Bank Voles are very approachable, not diving for cover until the human inhabitants get to within a couple of feet. They run behind chairs and the legs of the occupants. I have seen pet shop advertisements from the 1930s to the 1950s for Bank Voles and they had a reputation for being relatively easy to tame.
Last week Number Two son had his camera nearby and took the still and video shown.
The Bank Voles reach their highest population in late summer, after rounds of breeding from animals that survive winter as well as from the young of the succeeding generations.
The old and long-established scientific name of Clethrionomys glareolus has been replaced in the past fifteen years or so by Myodes glareolus on the grounds, apparently, that Myodes has historical priority—the sort of change for change's sake that really annoys me and demonstrates why the international rules of nomenclature are viewed with a mixture of incredulity and bemusement by experimental biologists. The change was controversial and the paper below gives some idea of the type of argument and evidence employed.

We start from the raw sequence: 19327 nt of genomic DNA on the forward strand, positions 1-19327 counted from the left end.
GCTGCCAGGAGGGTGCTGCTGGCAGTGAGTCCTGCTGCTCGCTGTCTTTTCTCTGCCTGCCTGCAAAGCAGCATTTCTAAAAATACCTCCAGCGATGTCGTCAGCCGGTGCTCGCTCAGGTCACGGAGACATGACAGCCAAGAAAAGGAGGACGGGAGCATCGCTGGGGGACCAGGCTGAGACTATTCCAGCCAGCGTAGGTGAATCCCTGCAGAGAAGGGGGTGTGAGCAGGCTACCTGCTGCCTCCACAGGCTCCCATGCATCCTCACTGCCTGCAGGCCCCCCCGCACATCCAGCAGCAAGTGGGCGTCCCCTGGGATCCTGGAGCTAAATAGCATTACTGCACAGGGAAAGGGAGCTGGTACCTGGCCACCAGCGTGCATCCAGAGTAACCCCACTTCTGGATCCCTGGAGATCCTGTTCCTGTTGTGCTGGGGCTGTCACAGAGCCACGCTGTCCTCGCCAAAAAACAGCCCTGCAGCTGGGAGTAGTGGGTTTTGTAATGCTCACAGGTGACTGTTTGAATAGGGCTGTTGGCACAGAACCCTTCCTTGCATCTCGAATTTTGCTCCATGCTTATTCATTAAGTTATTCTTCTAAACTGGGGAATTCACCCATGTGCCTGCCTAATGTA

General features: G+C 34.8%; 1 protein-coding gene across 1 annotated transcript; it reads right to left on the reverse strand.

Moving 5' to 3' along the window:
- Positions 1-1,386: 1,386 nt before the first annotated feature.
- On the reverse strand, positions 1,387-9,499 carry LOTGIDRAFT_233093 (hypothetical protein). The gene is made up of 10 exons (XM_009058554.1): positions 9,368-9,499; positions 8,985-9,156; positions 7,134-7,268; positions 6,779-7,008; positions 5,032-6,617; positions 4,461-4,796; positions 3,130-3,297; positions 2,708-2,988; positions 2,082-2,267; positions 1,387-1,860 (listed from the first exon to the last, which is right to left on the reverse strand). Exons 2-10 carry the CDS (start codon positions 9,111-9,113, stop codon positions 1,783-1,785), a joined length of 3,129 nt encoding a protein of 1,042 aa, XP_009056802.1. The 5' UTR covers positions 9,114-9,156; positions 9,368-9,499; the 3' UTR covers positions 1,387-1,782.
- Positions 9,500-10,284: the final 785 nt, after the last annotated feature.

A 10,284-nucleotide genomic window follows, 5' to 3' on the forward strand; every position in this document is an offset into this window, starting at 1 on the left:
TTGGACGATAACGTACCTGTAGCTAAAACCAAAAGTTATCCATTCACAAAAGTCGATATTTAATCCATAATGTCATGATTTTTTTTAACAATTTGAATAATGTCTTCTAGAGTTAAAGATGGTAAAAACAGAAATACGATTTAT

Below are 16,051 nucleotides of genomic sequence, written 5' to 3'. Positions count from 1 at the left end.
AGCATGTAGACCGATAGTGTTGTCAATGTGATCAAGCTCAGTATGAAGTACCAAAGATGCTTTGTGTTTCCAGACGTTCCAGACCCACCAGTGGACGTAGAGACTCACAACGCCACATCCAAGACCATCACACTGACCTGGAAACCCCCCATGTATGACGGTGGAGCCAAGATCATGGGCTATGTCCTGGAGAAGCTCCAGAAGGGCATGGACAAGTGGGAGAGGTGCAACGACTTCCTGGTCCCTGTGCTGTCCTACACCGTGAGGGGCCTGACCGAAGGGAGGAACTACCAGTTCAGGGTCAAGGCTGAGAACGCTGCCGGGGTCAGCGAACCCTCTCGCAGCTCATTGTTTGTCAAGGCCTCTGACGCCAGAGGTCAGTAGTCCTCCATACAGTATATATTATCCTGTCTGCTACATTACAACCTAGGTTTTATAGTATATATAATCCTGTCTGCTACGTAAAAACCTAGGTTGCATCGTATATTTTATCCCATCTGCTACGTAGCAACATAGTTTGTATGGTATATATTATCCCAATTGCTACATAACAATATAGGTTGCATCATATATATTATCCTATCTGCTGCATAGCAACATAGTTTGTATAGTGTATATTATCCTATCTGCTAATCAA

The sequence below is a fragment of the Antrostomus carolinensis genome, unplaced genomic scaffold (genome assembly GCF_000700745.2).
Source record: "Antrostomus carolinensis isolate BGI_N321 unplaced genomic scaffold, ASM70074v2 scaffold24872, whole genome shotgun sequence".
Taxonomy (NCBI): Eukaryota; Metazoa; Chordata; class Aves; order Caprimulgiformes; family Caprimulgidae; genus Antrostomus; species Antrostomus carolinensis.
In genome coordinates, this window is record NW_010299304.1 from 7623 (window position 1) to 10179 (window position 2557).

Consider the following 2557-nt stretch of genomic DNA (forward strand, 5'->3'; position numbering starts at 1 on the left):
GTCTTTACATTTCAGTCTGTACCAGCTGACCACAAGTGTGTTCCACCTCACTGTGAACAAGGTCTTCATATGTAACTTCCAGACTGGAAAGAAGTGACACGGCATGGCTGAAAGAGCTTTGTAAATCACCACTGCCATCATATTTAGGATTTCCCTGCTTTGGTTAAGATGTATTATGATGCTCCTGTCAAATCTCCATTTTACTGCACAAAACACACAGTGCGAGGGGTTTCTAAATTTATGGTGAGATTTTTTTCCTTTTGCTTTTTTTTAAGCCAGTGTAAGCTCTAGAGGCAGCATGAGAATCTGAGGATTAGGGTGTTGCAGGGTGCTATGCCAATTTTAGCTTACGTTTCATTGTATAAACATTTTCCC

Carleton MD, Gardner AJ, Pavlinov IY, Musser GG. 2014. The valid generic name for red-backed voles (Muroidea: Cricetidae: Arvicolinae): restatement of the case for Myodes Pallas, 1811. Journal of Mammalogy 95, 943-959.